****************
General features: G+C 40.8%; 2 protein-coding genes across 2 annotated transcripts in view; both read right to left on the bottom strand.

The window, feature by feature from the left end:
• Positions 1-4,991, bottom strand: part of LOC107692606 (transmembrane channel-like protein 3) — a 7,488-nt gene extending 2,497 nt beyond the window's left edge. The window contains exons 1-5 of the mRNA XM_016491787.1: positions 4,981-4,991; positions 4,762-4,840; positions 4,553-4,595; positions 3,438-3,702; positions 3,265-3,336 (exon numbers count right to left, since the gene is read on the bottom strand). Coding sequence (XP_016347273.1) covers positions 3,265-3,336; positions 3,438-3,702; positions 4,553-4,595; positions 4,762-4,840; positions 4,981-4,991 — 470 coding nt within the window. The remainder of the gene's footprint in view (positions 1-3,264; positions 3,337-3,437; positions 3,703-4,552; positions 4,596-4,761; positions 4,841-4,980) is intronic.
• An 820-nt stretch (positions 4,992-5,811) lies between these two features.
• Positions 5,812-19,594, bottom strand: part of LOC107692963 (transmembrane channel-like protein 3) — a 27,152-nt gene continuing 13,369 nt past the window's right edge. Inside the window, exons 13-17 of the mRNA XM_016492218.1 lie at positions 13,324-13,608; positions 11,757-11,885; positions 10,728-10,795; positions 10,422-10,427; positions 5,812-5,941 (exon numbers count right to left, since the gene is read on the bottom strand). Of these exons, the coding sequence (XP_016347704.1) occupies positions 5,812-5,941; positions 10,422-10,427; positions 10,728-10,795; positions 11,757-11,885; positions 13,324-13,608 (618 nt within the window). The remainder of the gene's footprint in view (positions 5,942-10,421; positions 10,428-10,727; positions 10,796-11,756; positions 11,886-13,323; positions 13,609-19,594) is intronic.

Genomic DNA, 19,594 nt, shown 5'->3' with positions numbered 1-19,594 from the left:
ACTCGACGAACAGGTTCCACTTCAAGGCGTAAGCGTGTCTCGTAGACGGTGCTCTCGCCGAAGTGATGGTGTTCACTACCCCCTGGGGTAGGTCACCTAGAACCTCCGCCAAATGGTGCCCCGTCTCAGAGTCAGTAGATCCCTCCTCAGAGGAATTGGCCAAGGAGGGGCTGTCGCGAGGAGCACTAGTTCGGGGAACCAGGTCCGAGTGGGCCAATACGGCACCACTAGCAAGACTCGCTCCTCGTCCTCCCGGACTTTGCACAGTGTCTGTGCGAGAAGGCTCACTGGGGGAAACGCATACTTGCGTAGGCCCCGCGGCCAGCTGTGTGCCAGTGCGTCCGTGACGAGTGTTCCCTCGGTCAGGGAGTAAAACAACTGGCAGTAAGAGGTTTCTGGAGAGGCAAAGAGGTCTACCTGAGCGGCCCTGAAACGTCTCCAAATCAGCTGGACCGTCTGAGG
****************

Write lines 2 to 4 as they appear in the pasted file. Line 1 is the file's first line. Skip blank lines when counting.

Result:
The window, feature by feature from the left end:
• Positions 1-4,991, bottom strand: part of LOC107692606 (transmembrane channel-like protein 3) — a 7,488-nt gene extending 2,497 nt beyond the window's left edge. The window contains exons 1-5 of the mRNA XM_016491787.1: positions 4,981-4,991; positions 4,762-4,840; positions 4,553-4,595; positions 3,438-3,702; positions 3,265-3,336 (exon numbers count right to left, since the gene is read on the bottom strand). Coding sequence (XP_016347273.1) covers positions 3,265-3,336; positions 3,438-3,702; positions 4,553-4,595; positions 4,762-4,840; positions 4,981-4,991 — 470 coding nt within the window. The remainder of the gene's footprint in view (positions 1-3,264; positions 3,337-3,437; positions 3,703-4,552; positions 4,596-4,761; positions 4,841-4,980) is intronic.
• An 820-nt stretch (positions 4,992-5,811) lies between these two features.